Even if I could accept the high fees, there is one other item about MLPs that gives me pause. They are notoriously late in their tax reporting. It was usually well into February before the first K-1 shows up. Then I would normally get one or more corrected K-1s, sometimes as late as early April. MLPs provide excellent yields and are a tax efficient way to invest, but you must prepared to deal with their quirky characteristics.

Full Disclosure: No position in the aforementioned securities. See a list of all my income holdings here.

(Photo: Steve Woods)

11 Responses to “Increasing Dividend Yield Part V: MLPs *”

  1. arbles says:

    It seems to me that MLPs would be very good (or even ideal) for an IRA (or even a 401k). I’m seriously thinking of moving some of my SEP IRA into an MLP. Would it, indeed, remove the tax reporting issues you mentioned if the MLP were owned as part of an IRA (including a Roth)?

  2. Rellif says:

    Works well in an IRA

  3. D4L says:

    arbles: I am not a tax expert (far from it), but my understanding is that certain investments that receive preferential tax treatment are immediately taxed in an IRA if the earnings reach a certain level ($1,000?). Check with your tax professional before investing.

    Best Wishes,

  4. arbles says:

    Checking with a “tax professional”: that is what scares me about MLPs.

    1. I don’t have one, and if I did, then I would need them only for this one issue.

    2. In reading about them elsewhere, one individual commented that he had asked his tax preparer about them, and the response was that if the investor put money into them, then the tax preparer would be charging more money (and the hint was it would be a lot more).

    After I had asked my question above, I found one article about MLPs that came out and stated that they would NOT be a good idea for an IRA. They didn’t go into any detail but to suggest that it had something to with MLPs already avoiding some taxes. That doesn’t make sense to me. The worst it should be is neutral (i.e. no benefit at all for the MLP units to be owned by the IRA).

    I guess I could try it on a small scale for a year or two and see what the tax implications (both $$ and forms to be filed) are in owning.

    Thanks for the good article and the response.

  5. Ross says:

    I have 3 MLPs in my rollover IRA. My last K-1 comes in on March 19. I’ve done my taxes twice on TurboTax which shows you what info it needs…I looked at the form only after TurboTax filled it out.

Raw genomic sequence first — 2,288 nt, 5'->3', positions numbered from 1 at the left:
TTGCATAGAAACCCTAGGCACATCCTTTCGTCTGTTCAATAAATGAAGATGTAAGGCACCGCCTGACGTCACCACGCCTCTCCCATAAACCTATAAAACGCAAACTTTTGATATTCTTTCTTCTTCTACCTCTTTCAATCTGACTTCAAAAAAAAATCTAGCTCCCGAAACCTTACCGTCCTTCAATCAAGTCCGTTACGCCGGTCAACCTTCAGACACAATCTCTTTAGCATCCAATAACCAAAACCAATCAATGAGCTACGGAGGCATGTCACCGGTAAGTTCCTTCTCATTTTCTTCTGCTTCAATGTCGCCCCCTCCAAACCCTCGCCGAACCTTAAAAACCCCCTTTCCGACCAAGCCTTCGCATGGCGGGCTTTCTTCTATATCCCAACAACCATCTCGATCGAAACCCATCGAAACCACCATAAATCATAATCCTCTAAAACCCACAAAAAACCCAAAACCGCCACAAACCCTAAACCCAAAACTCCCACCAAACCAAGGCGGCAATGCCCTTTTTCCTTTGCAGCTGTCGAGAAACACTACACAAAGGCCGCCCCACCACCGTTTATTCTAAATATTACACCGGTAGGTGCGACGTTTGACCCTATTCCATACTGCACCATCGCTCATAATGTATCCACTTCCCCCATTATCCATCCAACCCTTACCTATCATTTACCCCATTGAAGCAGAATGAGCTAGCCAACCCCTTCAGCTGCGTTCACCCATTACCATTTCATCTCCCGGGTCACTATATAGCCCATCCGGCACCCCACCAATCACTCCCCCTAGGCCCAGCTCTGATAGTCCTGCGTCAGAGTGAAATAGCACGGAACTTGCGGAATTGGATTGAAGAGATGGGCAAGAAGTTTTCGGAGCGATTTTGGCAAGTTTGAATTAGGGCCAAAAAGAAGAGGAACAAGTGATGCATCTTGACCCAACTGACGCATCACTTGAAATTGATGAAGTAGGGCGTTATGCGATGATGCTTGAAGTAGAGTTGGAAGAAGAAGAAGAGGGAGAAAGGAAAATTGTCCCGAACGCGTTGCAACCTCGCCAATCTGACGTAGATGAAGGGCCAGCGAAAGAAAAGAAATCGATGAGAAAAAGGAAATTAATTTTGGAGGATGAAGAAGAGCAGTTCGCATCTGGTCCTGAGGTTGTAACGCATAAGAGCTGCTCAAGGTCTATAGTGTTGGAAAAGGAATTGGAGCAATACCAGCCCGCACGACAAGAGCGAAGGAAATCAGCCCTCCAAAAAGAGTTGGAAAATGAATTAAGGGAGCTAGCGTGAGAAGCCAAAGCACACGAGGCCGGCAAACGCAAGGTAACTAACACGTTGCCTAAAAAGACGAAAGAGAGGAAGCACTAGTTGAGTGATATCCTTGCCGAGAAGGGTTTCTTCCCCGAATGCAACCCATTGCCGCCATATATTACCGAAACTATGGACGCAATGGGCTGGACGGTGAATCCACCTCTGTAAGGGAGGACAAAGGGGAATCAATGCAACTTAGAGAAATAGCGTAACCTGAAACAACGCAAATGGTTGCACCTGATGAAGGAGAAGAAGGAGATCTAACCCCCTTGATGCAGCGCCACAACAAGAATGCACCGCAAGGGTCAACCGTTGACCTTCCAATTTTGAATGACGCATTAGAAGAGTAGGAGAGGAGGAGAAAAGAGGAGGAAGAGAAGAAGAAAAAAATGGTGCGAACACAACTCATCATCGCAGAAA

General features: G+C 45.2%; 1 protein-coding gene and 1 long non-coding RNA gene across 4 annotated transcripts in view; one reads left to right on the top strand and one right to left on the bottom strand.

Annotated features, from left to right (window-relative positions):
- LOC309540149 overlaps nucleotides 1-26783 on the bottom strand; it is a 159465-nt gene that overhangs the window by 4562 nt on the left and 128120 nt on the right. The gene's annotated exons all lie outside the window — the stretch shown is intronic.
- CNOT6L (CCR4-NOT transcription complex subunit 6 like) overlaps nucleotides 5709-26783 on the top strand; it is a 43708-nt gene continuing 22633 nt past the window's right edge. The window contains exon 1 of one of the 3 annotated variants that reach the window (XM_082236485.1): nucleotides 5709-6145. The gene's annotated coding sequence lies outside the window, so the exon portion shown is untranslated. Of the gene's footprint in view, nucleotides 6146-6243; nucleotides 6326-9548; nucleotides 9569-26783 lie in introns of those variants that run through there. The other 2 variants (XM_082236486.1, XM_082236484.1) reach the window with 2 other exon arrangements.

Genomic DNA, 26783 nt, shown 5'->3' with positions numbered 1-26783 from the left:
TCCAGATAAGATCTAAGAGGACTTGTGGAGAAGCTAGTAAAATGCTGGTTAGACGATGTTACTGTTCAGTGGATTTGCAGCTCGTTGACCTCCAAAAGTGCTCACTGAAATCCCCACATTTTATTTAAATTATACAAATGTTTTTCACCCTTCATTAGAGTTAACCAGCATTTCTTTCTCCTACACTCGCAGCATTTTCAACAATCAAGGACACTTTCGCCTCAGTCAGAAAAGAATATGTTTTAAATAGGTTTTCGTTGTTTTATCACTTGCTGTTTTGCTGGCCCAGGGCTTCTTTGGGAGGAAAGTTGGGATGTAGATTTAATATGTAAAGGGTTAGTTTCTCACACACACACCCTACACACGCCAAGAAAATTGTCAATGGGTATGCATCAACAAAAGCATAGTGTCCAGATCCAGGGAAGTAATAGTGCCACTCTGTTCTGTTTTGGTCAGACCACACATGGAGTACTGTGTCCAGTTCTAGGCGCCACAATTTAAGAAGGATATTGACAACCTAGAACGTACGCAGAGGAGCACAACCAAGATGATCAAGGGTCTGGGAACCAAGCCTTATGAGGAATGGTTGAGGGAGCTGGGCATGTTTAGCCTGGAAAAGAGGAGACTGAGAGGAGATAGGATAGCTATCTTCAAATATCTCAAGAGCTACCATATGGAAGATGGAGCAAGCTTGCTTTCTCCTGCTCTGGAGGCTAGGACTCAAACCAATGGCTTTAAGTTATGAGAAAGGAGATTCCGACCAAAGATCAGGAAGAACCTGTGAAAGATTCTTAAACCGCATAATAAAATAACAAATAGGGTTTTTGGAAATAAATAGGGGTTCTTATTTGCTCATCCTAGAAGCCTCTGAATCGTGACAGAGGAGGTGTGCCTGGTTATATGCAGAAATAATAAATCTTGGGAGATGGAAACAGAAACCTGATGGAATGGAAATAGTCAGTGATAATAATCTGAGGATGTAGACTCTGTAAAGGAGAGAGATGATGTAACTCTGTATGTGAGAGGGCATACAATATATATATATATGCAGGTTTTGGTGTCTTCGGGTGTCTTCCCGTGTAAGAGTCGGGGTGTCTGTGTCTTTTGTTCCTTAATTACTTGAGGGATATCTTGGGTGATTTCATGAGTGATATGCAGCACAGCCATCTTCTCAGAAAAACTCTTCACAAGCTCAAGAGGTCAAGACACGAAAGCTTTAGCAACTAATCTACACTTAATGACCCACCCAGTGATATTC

Apparently MLP income IS taxable even in a 401k,IRA etc. But only if the total income from all your MLPs is more than $1500. I think I Googled “tax MLP IRA” and came to the above conclusion after an hour or so.

  6. harold says:

    Man avoid mlp’s where possible expecially in ira”s.If you want to invest in MLP’s do it with something like the fmo closed end fund and etf’s. They are a bookkeeping nightmare.

  7. vr says:

    I did invest in one MLP last year and I wouldn’t do it again despite about 65% profit (dividends plus share price growth). K-1 is not for average Joe. TurboTax automatically took my numbers but after verifying the forms it appears that not all of them filled correctly. I had to twist TurboTax a bit to make it as it should. And I am still confused about 5 states where I have to file non-resident forms.

  8. D4L says:

    vr: I am where you are. I can’t justify the hassles given the amount of work required. I don’t think most investors are properly handling the multiple state taxes associated with investing in MLPs.

    Best Wishes,

  9. George says:

    “Apparently MLP income IS taxable even in a 401k,IRA etc. But only if the total income from all your MLPs is more than $1500.”

    It’s UBTI (unrelated business income) that gets you in trouble with MLPs in an IRA. You could have unlimited income from an MLP provided the UBTI doesn’t exceed the threshold (my memory says $1k, but who trusts their memory?)

    If you trade MLPs, like I seem to do, the accounting gets even worse for tax basis. Using an ETF certainly is an attractive alternative…